A heartwarming addendum to a horribly tragic story. Newsday‘s May 24 coverage of the funeral notes that the late Amber Sadiq was the product of mixed Pakistani-Dominican (and Muslim-Catholic) marriage. Repudiating New York’s usual tabloid-enflamed culture of law-enforcement-as-personal-vengeance, Amber’s father is calling for clemency for the little boy who (unintentionally, we presume) killed his daughter. From AP, May 24:
NEW YORK – The father of a second-grade girl killed when an empty school bus rolled forward and crushed her is asking for mercy for the eight-year-old boy accused of setting the vehicle in motion.
Authorities say the boy, identified by the city’s lawyers as Tafiri J., released the parking brake of the bus, causing it to roll and crush Amber Sadiq on Monday afternoon in Brooklyn. A judge has ordered a mental health evaluation for the boy.
Amber’s father, Imran Sadiq, says through a spokesman that Tafiri “is a baby himself” and that the question is why the vehicle wasn’t more secure.
Amber was walking home from school with her ten-year-old brother when she was struck by the bus in Crown Heights. The driver had parked and secured the vehicle before going on his lunch break.
No fossil fuels were actually being burned when the runaway bus crushed Amber, but the real killer here is a totally out-of-wack transportation system completely unsuited to a dense, pedestrian-heavy city like New York.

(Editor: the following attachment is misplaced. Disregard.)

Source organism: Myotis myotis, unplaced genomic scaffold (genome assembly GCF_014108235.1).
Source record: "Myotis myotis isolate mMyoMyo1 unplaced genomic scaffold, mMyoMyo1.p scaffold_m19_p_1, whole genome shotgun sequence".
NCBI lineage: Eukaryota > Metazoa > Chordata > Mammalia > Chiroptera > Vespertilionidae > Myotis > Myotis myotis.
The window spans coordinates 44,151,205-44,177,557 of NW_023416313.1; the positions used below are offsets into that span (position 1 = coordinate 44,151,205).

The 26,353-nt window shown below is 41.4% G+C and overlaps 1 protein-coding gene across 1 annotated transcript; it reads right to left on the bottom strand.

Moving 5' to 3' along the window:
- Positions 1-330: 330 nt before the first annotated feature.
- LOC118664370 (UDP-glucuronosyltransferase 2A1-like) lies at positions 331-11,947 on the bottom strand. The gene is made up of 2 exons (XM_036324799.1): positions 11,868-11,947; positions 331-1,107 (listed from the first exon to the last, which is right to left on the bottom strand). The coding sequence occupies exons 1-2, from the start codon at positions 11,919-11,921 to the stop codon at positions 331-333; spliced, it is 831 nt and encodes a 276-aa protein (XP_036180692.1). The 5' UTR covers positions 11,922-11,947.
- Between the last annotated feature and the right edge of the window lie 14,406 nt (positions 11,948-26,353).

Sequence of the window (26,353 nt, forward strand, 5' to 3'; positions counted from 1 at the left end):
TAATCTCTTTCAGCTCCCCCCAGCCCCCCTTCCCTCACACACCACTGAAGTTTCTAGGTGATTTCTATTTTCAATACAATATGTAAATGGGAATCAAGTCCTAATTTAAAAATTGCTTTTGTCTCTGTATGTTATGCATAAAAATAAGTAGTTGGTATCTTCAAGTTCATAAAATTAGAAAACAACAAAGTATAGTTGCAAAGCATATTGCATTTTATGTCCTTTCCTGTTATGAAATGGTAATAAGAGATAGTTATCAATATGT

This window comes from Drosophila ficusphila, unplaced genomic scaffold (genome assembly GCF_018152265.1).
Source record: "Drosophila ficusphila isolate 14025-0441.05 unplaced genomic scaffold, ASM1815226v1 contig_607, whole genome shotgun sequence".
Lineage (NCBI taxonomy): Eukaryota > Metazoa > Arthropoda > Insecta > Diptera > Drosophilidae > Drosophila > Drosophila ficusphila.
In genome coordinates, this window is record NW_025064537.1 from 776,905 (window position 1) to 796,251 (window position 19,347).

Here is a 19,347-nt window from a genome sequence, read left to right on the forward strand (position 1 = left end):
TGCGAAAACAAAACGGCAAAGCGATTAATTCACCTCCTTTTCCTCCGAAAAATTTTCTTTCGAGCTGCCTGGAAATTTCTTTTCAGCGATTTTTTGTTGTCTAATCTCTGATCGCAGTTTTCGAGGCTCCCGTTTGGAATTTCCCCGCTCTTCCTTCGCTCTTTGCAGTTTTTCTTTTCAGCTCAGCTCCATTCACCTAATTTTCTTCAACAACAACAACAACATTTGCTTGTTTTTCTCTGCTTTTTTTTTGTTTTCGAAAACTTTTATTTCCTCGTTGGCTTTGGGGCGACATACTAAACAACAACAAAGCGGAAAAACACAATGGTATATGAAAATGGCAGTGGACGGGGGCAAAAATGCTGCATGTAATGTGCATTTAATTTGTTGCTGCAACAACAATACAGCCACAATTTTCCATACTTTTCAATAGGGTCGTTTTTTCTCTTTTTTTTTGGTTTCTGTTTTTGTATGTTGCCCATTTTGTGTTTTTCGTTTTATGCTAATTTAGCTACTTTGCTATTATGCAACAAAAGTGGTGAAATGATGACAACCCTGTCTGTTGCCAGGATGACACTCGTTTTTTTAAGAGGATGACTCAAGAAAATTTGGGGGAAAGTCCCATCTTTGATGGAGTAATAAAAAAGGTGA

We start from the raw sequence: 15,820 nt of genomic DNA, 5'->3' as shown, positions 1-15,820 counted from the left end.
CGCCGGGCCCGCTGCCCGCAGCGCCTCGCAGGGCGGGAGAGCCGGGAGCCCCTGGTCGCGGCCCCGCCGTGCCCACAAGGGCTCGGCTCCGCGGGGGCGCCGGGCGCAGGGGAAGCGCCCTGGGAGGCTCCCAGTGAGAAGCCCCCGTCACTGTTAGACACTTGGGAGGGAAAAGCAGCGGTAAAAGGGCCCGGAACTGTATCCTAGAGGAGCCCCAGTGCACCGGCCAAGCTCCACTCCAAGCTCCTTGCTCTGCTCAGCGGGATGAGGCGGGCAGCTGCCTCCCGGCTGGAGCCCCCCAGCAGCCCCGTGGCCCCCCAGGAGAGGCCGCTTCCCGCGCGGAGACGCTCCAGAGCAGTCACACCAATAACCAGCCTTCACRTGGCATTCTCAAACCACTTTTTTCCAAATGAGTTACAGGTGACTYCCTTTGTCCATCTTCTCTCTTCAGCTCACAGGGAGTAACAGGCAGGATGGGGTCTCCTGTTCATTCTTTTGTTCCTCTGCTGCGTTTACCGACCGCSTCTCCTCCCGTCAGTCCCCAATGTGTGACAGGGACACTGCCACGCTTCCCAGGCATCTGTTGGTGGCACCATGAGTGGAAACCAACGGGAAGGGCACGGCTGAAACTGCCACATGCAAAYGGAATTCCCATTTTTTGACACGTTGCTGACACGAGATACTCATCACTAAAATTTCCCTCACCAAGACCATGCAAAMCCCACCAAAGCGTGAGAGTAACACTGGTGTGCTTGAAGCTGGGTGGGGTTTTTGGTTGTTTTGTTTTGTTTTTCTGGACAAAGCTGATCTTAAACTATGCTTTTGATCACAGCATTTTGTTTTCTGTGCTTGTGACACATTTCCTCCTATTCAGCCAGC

Also in the news at the moment is this story, which is considerably less heartwarming. From the New York Times, May 24:
Cyclist Hurt During Subway Strike Heads Home
After more than 15 operations and five months in the hospital, Matthew Long, the firefighter who was hit by a bus during the transit workers’ strike, is going home today — but with mixed emotions about his homecoming and dismay about the walkout that he said caused the accident.
Mr. Long, 39, was critically injured while riding his bicycle to work on Dec. 22 when a charter bus driver bringing workers into the city turned from Third Avenue onto 52nd Street and hit him, dragging him under it.
He remembers seeing the firefighters who came to rescue him and shouting to them that he was one of them and urging them to get him out from under the bus. He does not remember anything else. By the time rescue workers got Mr. Long to New York-Presbyterian/Weill Cornell hospital, he had lost so much blood that few thought he would live.
The first two operations were to stop the bleeding and to clean out his wounds to prevent infection, said Dr. Dean G. Lorich, an orthopedic surgeon who was among the team of doctors who performed the emergency surgery. Orthopedic surgeons did not try to repair the broken bones in his right arm, shoulder, pelvis, both legs and a foot until he had survived for a few days.
Mr. Long has sued the bus owner, the bus driver, the company that hired the bus, and the transport workers union. He contends that the accident would not have happened if the transportation workers had not gone on strike, and struggles to define his emotions about the strikers.
“I don’t know if anger is the right emotion,” Mr. Long said yesterday. “I think the president of the transit union made a huge mistake. What would the city be like if firemen — we’re city workers too — if firemen went on strike?”